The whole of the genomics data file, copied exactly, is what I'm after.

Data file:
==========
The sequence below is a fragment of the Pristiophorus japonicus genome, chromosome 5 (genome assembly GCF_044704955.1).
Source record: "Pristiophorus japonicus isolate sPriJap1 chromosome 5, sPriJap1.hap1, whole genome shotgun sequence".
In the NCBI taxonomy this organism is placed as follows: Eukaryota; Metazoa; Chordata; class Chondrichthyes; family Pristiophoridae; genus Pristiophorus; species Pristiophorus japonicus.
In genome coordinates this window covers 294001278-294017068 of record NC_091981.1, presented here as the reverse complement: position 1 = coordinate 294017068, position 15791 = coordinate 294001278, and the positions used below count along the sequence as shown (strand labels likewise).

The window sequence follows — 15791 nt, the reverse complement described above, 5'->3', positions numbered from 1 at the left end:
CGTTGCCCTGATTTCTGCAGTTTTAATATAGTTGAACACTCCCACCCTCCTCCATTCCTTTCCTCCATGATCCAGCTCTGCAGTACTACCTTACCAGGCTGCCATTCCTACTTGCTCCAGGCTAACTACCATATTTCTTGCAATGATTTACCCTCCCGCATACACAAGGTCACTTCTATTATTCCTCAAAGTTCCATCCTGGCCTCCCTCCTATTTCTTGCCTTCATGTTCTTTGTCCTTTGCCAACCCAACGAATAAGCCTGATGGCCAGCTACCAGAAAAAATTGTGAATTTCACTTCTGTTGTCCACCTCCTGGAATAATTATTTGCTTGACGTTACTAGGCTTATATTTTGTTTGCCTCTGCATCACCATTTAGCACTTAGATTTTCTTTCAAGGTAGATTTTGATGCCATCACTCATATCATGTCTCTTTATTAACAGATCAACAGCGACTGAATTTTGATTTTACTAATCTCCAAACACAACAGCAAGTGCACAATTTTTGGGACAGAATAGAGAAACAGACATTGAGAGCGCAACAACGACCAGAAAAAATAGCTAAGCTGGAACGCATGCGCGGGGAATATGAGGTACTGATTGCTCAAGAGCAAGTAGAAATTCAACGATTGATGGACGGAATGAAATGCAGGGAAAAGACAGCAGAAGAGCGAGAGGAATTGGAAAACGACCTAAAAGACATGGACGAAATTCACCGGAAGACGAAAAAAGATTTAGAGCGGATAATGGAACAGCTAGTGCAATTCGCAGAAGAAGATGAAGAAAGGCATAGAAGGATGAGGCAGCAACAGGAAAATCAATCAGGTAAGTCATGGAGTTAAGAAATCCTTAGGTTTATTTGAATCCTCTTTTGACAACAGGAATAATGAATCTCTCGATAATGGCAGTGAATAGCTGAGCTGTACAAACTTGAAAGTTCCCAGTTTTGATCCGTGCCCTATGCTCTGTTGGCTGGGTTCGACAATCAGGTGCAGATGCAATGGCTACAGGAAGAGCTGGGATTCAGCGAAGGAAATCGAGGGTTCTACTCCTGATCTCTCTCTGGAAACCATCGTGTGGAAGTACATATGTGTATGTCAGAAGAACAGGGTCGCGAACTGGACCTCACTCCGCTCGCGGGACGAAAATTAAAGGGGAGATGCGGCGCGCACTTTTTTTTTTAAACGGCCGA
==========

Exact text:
The sequence below is a fragment of the Pristiophorus japonicus genome, chromosome 5 (genome assembly GCF_044704955.1).
Source record: "Pristiophorus japonicus isolate sPriJap1 chromosome 5, sPriJap1.hap1, whole genome shotgun sequence".
In the NCBI taxonomy this organism is placed as follows: Eukaryota; Metazoa; Chordata; class Chondrichthyes; family Pristiophoridae; genus Pristiophorus; species Pristiophorus japonicus.
In genome coordinates this window covers 294001278-294017068 of record NC_091981.1, presented here as the reverse complement: position 1 = coordinate 294017068, position 15791 = coordinate 294001278, and the positions used below count along the sequence as shown (strand labels likewise).

The window sequence follows — 15791 nt, the reverse complement described above, 5'->3', positions numbered from 1 at the left end:
CGTTGCCCTGATTTCTGCAGTTTTAATATAGTTGAACACTCCCACCCTCCTCCATTCCTTTCCTCCATGATCCAGCTCTGCAGTACTACCTTACCAGGCTGCCATTCCTACTTGCTCCAGGCTAACTACCATATTTCTTGCAATGATTTACCCTCCCGCATACACAAGGTCACTTCTATTATTCCTCAAAGTTCCATCCTGGCCTCCCTCCTATTTCTTGCCTTCATGTTCTTTGTCCTTTGCCAACCCAACGAATAAGCCTGATGGCCAGCTACCAGAAAAAATTGTGAATTTCACTTCTGTTGTCCACCTCCTGGAATAATTATTTGCTTGACGTTACTAGGCTTATATTTTGTTTGCCTCTGCATCACCATTTAGCACTTAGATTTTCTTTCAAGGTAGATTTTGATGCCATCACTCATATCATGTCTCTTTATTAACAGATCAACAGCGACTGAATTTTGATTTTACTAATCTCCAAACACAACAGCAAGTGCACAATTTTTGGGACAGAATAGAGAAACAGACATTGAGAGCGCAACAACGACCAGAAAAAATAGCTAAGCTGGAACGCATGCGCGGGGAATATGAGGTACTGATTGCTCAAGAGCAAGTAGAAATTCAACGATTGATGGACGGAATGAAATGCAGGGAAAAGACAGCAGAAGAGCGAGAGGAATTGGAAAACGACCTAAAAGACATGGACGAAATTCACCGGAAGACGAAAAAAGATTTAGAGCGGATAATGGAACAGCTAGTGCAATTCGCAGAAGAAGATGAAGAAAGGCATAGAAGGATGAGGCAGCAACAGGAAAATCAATCAGGTAAGTCATGGAGTTAAGAAATCCTTAGGTTTATTTGAATCCTCTTTTGACAACAGGAATAATGAATCTCTCGATAATGGCAGTGAATAGCTGAGCTGTACAAACTTGAAAGTTCCCAGTTTTGATCCGTGCCCTATGCTCTGTTGGCTGGGTTCGACAATCAGGTGCAGATGCAATGGCTACAGGAAGAGCTGGGATTCAGCGAAGGAAATCGAGGGTTCTACTCCTGATCTCTCTCTGGAAACCATCGTGTGGAAGTACATATGTGTATGTCAGAAGAACAGGGTCGCGAACTGGACCTCACTCCGCTCGCGGGACGAAAATTAAAGGGGAGATGCGGCGCGCACTTTTTTTTTTAAACGGCCGA